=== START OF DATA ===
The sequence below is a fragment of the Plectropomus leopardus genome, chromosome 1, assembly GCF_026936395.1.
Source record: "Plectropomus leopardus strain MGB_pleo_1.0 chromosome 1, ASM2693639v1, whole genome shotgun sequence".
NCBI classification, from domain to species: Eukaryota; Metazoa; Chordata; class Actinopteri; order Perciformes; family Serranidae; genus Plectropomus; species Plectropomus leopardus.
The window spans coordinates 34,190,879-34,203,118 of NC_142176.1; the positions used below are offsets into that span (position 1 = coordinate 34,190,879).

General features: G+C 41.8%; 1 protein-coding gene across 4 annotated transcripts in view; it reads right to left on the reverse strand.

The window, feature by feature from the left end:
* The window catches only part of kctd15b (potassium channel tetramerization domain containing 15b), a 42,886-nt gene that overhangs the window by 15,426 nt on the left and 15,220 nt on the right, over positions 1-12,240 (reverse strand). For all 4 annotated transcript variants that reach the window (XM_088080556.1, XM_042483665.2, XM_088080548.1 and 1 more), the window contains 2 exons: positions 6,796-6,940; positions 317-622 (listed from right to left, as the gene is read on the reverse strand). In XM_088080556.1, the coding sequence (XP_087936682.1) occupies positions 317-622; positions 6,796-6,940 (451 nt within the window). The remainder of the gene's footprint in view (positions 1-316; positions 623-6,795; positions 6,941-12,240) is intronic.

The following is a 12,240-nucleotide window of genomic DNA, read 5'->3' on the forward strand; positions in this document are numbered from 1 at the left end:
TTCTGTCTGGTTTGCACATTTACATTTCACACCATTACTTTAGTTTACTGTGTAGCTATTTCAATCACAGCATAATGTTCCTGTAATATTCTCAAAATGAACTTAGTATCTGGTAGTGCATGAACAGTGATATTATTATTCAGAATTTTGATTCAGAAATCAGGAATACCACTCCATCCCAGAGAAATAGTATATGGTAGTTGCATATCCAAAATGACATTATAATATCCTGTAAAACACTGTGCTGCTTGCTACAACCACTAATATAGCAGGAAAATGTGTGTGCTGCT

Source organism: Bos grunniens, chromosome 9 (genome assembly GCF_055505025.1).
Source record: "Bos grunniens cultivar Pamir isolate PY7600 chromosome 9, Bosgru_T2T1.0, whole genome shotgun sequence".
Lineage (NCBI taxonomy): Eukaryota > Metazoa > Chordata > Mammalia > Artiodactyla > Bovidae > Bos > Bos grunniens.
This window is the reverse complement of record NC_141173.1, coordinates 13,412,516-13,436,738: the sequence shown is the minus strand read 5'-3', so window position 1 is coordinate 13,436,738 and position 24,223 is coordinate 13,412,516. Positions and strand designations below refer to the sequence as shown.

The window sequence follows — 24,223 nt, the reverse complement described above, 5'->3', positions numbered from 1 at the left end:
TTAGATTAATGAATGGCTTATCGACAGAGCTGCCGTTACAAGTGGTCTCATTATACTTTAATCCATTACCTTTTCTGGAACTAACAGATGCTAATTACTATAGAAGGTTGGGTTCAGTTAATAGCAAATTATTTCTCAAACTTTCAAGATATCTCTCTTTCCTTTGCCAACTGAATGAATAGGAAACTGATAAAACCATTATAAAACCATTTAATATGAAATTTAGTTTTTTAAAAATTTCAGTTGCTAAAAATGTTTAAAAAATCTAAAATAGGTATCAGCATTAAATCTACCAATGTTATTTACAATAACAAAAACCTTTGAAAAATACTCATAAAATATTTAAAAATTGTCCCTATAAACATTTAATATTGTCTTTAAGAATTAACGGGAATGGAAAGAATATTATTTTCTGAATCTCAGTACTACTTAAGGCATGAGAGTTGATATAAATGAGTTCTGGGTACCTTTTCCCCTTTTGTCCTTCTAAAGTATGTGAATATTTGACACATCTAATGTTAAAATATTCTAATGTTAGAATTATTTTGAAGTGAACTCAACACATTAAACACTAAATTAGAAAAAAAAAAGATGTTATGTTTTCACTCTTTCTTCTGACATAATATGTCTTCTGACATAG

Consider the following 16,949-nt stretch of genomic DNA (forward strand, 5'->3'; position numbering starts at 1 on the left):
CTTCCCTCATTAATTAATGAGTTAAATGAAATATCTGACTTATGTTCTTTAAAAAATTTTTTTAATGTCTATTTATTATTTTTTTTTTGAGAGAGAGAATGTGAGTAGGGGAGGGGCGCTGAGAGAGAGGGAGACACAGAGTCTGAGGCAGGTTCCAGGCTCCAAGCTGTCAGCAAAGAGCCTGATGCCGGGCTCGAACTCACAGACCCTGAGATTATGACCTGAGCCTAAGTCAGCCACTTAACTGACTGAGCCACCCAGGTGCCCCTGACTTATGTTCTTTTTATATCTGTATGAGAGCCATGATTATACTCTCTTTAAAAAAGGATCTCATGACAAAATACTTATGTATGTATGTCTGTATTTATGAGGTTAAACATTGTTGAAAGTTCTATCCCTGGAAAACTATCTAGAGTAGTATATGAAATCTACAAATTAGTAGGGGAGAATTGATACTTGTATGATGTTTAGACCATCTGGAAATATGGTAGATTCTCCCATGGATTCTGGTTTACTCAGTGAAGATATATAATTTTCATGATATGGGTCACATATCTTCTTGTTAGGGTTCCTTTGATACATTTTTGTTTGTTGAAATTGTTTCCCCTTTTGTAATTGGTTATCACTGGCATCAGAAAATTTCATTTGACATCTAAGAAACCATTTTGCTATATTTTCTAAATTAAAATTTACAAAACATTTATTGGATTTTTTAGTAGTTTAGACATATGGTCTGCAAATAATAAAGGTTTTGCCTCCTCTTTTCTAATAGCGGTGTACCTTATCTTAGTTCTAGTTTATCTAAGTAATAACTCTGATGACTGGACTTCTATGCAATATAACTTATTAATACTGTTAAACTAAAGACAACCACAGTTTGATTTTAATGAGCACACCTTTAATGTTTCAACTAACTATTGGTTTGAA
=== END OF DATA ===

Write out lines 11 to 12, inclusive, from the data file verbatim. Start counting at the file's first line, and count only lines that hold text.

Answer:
Source record: "Bos grunniens cultivar Pamir isolate PY7600 chromosome 9, Bosgru_T2T1.0, whole genome shotgun sequence".
Lineage (NCBI taxonomy): Eukaryota > Metazoa > Chordata > Mammalia > Artiodactyla > Bovidae > Bos > Bos grunniens.